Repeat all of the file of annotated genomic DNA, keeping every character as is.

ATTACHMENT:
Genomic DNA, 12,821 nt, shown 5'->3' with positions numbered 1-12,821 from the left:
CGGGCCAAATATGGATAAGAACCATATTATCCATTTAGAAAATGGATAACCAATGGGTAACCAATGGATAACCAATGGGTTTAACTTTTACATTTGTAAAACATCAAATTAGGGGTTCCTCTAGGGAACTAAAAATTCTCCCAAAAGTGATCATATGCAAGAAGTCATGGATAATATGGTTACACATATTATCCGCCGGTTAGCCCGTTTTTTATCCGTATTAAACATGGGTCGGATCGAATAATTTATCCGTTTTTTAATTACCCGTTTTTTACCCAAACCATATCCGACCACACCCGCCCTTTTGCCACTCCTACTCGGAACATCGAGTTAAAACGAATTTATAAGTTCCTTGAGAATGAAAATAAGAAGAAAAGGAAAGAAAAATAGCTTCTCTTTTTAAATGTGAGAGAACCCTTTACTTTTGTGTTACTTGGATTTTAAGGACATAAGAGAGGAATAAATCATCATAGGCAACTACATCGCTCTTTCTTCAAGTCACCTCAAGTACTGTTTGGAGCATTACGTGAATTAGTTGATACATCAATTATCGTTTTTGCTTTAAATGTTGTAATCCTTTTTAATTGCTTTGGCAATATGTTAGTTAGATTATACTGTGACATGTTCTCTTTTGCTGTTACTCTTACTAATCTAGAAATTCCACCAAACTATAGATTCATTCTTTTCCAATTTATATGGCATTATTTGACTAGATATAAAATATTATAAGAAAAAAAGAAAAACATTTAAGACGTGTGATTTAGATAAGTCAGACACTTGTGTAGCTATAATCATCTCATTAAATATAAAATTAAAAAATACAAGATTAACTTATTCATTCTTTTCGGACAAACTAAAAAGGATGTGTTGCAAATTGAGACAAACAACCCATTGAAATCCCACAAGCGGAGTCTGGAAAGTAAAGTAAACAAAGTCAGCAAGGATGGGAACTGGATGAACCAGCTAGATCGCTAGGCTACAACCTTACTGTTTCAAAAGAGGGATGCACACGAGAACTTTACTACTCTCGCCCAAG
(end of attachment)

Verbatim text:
Genomic DNA, 12,821 nt, shown 5'->3' with positions numbered 1-12,821 from the left:
CGGGCCAAATATGGATAAGAACCATATTATCCATTTAGAAAATGGATAACCAATGGGTAACCAATGGATAACCAATGGGTTTAACTTTTACATTTGTAAAACATCAAATTAGGGGTTCCTCTAGGGAACTAAAAATTCTCCCAAAAGTGATCATATGCAAGAAGTCATGGATAATATGGTTACACATATTATCCGCCGGTTAGCCCGTTTTTTATCCGTATTAAACATGGGTCGGATCGAATAATTTATCCGTTTTTTAATTACCCGTTTTTTACCCAAACCATATCCGACCACACCCGCCCTTTTGCCACTCCTACTCGGAACATCGAGTTAAAACGAATTTATAAGTTCCTTGAGAATGAAAATAAGAAGAAAAGGAAAGAAAAATAGCTTCTCTTTTTAAATGTGAGAGAACCCTTTACTTTTGTGTTACTTGGATTTTAAGGACATAAGAGAGGAATAAATCATCATAGGCAACTACATCGCTCTTTCTTCAAGTCACCTCAAGTACTGTTTGGAGCATTACGTGAATTAGTTGATACATCAATTATCGTTTTTGCTTTAAATGTTGTAATCCTTTTTAATTGCTTTGGCAATATGTTAGTTAGATTATACTGTGACATGTTCTCTTTTGCTGTTACTCTTACTAATCTAGAAATTCCACCAAACTATAGATTCATTCTTTTCCAATTTATATGGCATTATTTGACTAGATATAAAATATTATAAGAAAAAAAGAAAAACATTTAAGACGTGTGATTTAGATAAGTCAGACACTTGTGTAGCTATAATCATCTCATTAAATATAAAATTAAAAAATACAAGATTAACTTATTCATTCTTTTCGGACAAACTAAAAAGGATGTGTTGCAAATTGAGACAAACAACCCATTGAAATCCCACAAGCGGAGTCTGGAAAGTAAAGTAAACAAAGTCAGCAAGGATGGGAACTGGATGAACCAGCTAGATCGCTAGGCTACAACCTTACTGTTTCAAAAGAGGGATGCACACGAGAACTTTACTACTCTCGCCCAAG